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Cancer workshop draws attention

Medical scientists and genetic counsellors recently benefited from the Alliance’s latest immersive ‘hands-on’ professional workshop, focused on variant curation specifically for cancer.

The one-day workshop proved highly popular, with places being fully subscribed within 24 hours of the Alliance releasing a call for expressions of interest to attend.

‘There is huge demand for curation,’ said Melbourne Genomics’ Clinical Bioinformatics and Genomics Project Manager, Dr Natalie Thorne. ‘Professionals recognise the need, and see that there is quite a difference between germline and somatic curation.’

‘Through our 10 member organisations, the Alliance can draw on enormous expertise in building these training opportunities.’

The variant curation workshop focused on improving skills and knowledge in interpreting exactly which variants in the genome may be involved in a patient’s cancer condition. It is painstaking work done largely by highly-trained human minds, not computers.

There are many similarities in the process of curating both inherited and acquired variants. However, in the context of cancer, diagnostic as well as prognostic and therapeutic factors are important.  The participants gained an understanding of the different emphases involved in the curation of blood and solid cancer variants.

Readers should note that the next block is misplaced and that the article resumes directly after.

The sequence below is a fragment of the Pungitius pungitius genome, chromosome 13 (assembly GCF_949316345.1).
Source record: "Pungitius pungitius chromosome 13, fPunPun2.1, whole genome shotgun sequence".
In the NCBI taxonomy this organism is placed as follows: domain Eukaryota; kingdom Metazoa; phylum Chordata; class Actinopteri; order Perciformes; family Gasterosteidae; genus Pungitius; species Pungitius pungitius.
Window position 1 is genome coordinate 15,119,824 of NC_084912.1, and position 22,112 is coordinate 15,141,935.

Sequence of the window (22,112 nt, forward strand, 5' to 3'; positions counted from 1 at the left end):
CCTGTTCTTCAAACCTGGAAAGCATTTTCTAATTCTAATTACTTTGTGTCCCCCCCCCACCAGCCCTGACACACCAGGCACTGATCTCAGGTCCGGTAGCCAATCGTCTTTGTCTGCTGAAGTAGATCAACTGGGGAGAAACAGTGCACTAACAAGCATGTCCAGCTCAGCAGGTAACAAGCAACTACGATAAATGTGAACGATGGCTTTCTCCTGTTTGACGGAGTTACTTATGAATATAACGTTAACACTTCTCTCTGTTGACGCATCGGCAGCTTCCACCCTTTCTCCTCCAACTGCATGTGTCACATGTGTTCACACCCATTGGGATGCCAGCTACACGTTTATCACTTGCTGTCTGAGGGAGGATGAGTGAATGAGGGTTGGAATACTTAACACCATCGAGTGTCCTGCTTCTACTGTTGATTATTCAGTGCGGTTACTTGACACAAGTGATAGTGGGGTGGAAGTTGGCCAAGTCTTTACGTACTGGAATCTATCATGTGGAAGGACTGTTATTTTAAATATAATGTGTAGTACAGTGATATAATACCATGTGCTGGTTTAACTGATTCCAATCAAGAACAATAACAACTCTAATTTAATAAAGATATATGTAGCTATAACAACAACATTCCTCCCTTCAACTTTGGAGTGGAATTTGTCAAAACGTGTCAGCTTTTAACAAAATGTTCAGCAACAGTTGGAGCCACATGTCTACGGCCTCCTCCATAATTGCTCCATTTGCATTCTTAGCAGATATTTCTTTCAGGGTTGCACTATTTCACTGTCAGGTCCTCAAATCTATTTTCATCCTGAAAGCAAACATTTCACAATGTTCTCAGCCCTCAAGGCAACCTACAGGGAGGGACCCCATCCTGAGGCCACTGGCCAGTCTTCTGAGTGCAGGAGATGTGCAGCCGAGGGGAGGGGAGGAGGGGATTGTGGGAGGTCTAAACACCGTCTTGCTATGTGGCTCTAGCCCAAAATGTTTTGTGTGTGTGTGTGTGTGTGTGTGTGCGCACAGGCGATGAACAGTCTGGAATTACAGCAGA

Melbourne Genomics is funding the role of somatic variation curation training coordinator, Dr Ain Roesley, who is based at Peter MacCallum Cancer Centre.

Dr Roesley explained: ‘The workshop included a series of short lectures, practical hands-on curating experiences, and concluded with clinical reporting tips. Participants learned about curating cancer variants for their importance in diagnosis, prognosis and therapy.’

The highly practical workshop gave participants the opportunity to work on anonymised cases from real patients that have already been through the genomic sequencing test.

‘In one scenario, we found a genomic variant in a patient which was very unusual in this type of tumour. This patient was then able to access a drug treatment which wasn’t part of his initial treatment plan, but has ultimately had a positive impact in fighting his cancer. This case shows the power of genomics to yield information that can enhance treatment,’ Dr Roesley said.

Workshop attendees indicated that further hands-on training opportunities focusing on cancer variant curation would be welcomed.

To date, the Alliance has directly involved more than 400 professionals across the Victorian healthcare system, and has provided continuing professional development to more than 800 healthcare workers.